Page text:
On the first Friday of every month we highlight one burgeoning artist you should know about. For our latest First Look Friday, we spoke with Madison Calley, a young Black harpist who’s breaking barriers by merging classical music with contemporary R&B.
Madison Calley isn’t concerned with figures or numbers; her interest lies in legacy. Over the last year, the Washington D.C. native harpist has performed with Roddy Ricch at the Grammys, received praise from one of her idols Alicia Keys, and has been featured in major music publications for her ethereal and immersive talent.
With less than 5% of orchestral musicians being BIPOC, Calley’s presence provides representation for young Black musicians who decide to dwell in the music industry space in other genres or learn other unconventional instrumentation. “It’s interesting because I still have yet to meet a black harpist in person at least,” Calley said. “I’ve connected with a few on Instagram but growing up, I definitely never saw any black harpists. It was a very rare thing.”
Calley, whose parents encouraged her and her siblings to choose one sport and one instrument to learn while in their youth, now teaches harp lessons in her spare time where all her students are women of color. It is this principle that has followed her throughout her burgeoning career as she recalls growing up in the DMV area as her parents arranged for her to be classically trained. “Even in the harp community that I grew up in — D.C. and Virginia were all predominantly white. There were a few Asian students, but it was a very white-driven community.”
Despite these adversities culturally and racially, Calley has thrived due to her overwhelmingly distinct presence thanks to her Instagram account. It’s her covers of popular pop and R&B songs such as Ray J’s “One Wish,” Neyo’s “So Sick,” Jhene Aiko’s “B.S.” and Childish Gambino’s “Redbone” that have landed her appearances at The Grammys and Latin Grammys and help with amassing over 500k followers on Instagram.
With the release of her debut project coming soon — and a new single dropping next week — Madison hopes to invite more of the world into her musically immersive experience while exposing more Black youth to reimagine what being a musician can be. “Not everyone is meant to be a mathematician or a lawyer or doctor. For many people that maybe their skillset and what they were born to do is in the realm of music,” Calley said. “They would never even be able to discover that just because they don’t have access to it.”
For our latest First Look Friday, we spoke with Madison Calley, who opened up about her experiences as a young Black harpist in Washington D.C., her rise as a musician in mainstream music, lack of diversity in the classical music space, breaking barriers, and what we can expect from her upcoming album.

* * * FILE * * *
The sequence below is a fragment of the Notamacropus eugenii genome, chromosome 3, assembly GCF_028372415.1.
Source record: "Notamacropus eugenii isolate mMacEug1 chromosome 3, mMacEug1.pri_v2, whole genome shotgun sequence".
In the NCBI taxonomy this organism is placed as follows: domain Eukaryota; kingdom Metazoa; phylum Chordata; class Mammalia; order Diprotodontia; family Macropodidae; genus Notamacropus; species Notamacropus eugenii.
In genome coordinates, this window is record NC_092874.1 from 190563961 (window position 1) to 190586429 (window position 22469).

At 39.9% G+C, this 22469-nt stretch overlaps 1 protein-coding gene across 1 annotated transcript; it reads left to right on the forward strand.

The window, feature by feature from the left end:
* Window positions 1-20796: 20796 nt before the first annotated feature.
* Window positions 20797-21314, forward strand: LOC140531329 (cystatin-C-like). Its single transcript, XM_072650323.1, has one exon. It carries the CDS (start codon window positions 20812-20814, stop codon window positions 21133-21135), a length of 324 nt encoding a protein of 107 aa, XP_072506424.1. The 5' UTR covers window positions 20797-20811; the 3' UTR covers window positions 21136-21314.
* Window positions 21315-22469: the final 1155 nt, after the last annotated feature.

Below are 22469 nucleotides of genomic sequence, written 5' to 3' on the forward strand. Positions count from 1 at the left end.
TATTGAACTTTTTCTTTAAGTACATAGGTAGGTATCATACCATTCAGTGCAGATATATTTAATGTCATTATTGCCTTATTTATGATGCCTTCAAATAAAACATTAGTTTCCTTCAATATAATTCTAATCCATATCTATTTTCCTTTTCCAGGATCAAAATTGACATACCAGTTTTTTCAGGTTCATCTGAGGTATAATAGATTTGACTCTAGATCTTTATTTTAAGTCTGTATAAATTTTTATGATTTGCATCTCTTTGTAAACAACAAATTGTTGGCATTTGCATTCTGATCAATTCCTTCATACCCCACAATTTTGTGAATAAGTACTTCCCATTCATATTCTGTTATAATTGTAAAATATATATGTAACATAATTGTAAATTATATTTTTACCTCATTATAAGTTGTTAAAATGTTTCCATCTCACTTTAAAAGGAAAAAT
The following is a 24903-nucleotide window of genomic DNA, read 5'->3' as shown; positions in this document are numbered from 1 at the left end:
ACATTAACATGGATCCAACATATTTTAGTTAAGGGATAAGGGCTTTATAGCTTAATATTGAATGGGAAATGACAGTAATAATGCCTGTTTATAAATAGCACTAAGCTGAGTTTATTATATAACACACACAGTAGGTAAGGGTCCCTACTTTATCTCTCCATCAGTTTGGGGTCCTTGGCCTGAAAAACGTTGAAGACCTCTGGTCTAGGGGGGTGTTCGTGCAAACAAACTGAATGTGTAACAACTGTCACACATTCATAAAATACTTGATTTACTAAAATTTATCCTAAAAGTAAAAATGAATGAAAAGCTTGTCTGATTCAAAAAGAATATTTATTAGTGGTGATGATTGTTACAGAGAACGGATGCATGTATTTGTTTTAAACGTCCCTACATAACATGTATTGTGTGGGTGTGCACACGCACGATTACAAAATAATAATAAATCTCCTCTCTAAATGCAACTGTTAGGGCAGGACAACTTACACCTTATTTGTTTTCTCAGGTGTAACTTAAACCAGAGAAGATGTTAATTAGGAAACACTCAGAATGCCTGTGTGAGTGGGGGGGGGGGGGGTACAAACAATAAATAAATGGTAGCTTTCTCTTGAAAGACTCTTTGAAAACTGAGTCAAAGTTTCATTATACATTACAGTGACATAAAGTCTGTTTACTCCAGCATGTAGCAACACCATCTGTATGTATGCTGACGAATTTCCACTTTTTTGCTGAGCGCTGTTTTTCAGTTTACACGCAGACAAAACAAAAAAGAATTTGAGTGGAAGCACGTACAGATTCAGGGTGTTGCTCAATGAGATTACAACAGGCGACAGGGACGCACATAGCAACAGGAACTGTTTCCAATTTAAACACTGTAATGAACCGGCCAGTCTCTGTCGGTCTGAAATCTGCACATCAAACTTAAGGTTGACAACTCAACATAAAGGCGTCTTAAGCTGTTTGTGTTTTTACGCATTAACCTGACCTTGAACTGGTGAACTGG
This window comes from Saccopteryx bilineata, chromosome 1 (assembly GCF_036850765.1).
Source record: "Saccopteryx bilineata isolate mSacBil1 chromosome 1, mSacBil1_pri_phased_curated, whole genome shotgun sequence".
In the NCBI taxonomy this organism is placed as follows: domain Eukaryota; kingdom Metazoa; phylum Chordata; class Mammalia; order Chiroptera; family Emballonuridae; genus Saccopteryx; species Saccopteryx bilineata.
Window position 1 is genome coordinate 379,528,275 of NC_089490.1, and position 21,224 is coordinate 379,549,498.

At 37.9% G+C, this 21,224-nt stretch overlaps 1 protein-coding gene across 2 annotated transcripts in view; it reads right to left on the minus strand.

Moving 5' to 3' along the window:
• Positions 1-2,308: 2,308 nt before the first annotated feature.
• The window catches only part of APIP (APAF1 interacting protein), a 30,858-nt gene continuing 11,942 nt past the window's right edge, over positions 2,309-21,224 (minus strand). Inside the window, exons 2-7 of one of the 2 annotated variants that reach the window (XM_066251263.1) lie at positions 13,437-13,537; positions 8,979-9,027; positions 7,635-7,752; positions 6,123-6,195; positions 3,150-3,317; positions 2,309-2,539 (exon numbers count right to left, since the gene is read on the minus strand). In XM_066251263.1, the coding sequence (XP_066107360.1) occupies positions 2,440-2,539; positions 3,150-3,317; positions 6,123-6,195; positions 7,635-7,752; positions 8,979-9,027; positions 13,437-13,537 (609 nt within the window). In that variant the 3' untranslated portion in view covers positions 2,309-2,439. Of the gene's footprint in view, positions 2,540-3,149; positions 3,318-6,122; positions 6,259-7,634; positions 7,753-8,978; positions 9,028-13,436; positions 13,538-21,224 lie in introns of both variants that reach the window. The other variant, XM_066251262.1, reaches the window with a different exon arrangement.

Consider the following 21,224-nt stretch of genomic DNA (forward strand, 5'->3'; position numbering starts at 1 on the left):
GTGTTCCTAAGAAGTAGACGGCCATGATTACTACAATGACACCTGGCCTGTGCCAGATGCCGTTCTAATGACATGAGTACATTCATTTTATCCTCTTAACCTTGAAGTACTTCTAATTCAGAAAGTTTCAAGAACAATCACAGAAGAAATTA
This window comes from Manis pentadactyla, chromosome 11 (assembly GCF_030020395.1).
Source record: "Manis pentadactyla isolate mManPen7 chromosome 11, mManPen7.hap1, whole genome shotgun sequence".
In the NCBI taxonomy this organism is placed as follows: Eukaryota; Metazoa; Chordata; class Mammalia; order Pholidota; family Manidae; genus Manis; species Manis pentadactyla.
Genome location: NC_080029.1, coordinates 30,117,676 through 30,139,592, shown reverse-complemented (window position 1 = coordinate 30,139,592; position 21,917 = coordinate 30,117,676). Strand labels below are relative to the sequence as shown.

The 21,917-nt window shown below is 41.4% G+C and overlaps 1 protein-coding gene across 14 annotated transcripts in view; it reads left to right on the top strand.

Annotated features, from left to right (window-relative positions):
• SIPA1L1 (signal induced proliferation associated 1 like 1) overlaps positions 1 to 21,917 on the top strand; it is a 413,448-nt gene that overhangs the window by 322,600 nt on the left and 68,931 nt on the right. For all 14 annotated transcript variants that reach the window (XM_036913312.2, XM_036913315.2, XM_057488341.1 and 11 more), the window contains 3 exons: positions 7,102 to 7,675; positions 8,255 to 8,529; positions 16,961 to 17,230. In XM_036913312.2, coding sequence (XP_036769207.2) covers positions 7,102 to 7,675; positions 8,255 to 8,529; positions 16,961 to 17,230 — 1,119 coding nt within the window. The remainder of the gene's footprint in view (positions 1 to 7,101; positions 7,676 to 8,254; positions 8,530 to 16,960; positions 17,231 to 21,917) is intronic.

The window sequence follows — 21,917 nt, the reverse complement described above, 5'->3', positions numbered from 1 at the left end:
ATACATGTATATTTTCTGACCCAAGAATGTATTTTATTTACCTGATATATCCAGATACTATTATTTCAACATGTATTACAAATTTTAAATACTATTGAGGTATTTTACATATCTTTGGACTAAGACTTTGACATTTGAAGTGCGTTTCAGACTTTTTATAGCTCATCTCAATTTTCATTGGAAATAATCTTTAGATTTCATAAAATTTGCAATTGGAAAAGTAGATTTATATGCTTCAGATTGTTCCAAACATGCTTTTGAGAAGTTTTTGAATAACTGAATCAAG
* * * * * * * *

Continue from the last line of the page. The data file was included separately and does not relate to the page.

What do you think was the moment, whether it was a performance you watched or a moment that you personally had while playing where it all clicked for you like?
Madison Calley: I’m not totally sure if there was one defining moment for me. But I do know that I had basically kind of stepped away from music after college because I just really wasn’t interested in orchestra or weddings or the typical things that were presented as careers harpists can pursue. I stepped away from music for a couple of years after I moved [to Los Angeles] and I was approached by Willow Smith’s manager to do an acoustic set with her. That was the first time I had really explored playing R&B on the harp. So, I would think that performance and just pulling that set together, definitely inspired a lot in me. It kind of just opened up this whole new world to me. I don’t know why, but I never thought to play the music that I love on the harp and it translates so beautifully. That experience opened the door for that.
What was the process of creating this project and recording it?
It was the ultimate learning process for me. I’ve been telling everybody around me how much I really, really fell in love with being in the studio and recording. And it’s just a whole other realm of music that I hadn’t fully explored. So, we had agreed to do eight tracks, all covers and a little bit of it was trial and error because I had picked some songs that I thought would be amazing. Then when I started recording them, I realized, “Ah, this doesn’t really flow or feel the way I want it to.” What I found to be interesting was through trial and error, I started piecing together the project as a whole and seeing how each song I chose, although they’re pretty much all R&B songs, all hold a different kind of, I call it a color, but they’re all in a different mood.
I thought that was so powerful because I’ll have a song that’s more of an upbeat, almost Caribbean feel then I’ll have another song that’s more of a dark feel and it allowed me to explore so many different dynamics of myself. So, I found the whole process to be very therapeutic for me.
What songs did you want to include, but didn’t?
I wanted to do [Beyoncé’s] “Halo.” That was on my list because I did a cover on Instagram and it just blew up. Everyone loved that one. So I was like, “OK, I got to put this one on the album.” But what I’ve found to be somewhat challenging with the harp is playing certain vocals. So, the parts that Beyonce would be singing, I’m trying to pluck. And so if she’s like, “Hit me like a ray of sun,” it’s like, I’m plucking that same note so many times kind of fast. And sometimes it doesn’t really sound and translate well. So, I found that some songs with a little bit of a slower melody line or vocal line worked better. So, I ended up switching that one out for another song. I can say all of the songs that I chose I realized are all love songs, which I thought was kind of cool. I didn’t intentionally do that at first, but I loved it. It kind of came together that way.
Knowing the culture of D.C. and what D.C. holds, especially for African Americans, how important is your hometown to the work that you’re doing?
That’s an interesting question. I find it to be super important because [I grew] up in a predominantly white area, but I was born in D.C. in a pretty black community. They call D.C. chocolate city. So, that city was very important to me growing up because I was around so many white students that I made sure to have friends in some community in D.C. as well to get that cultural experience. And I think that’s so important for kids to be around other kids that look like them because you go through different struggles. And so I think too, that’s part of my drive now to want to serve inner-city communities because that’s the type of community that I grew up around. I mean, D.C. flavor and culture, I think is something that’s engraved in me and why I love neoclassical or neo-soul music.